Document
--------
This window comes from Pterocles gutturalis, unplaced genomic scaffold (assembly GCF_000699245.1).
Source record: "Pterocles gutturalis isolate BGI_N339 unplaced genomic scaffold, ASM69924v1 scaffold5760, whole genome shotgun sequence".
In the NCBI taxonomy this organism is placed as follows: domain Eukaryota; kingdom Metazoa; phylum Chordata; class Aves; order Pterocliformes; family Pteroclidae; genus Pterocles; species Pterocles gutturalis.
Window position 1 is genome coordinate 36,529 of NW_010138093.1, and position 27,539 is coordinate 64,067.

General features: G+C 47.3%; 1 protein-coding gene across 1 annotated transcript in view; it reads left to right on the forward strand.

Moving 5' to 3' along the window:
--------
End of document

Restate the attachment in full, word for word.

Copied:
This window comes from Pterocles gutturalis, unplaced genomic scaffold (assembly GCF_000699245.1).
Source record: "Pterocles gutturalis isolate BGI_N339 unplaced genomic scaffold, ASM69924v1 scaffold5760, whole genome shotgun sequence".
In the NCBI taxonomy this organism is placed as follows: domain Eukaryota; kingdom Metazoa; phylum Chordata; class Aves; order Pterocliformes; family Pteroclidae; genus Pterocles; species Pterocles gutturalis.
Window position 1 is genome coordinate 36,529 of NW_010138093.1, and position 27,539 is coordinate 64,067.

General features: G+C 47.3%; 1 protein-coding gene across 1 annotated transcript in view; it reads left to right on the forward strand.

Moving 5' to 3' along the window: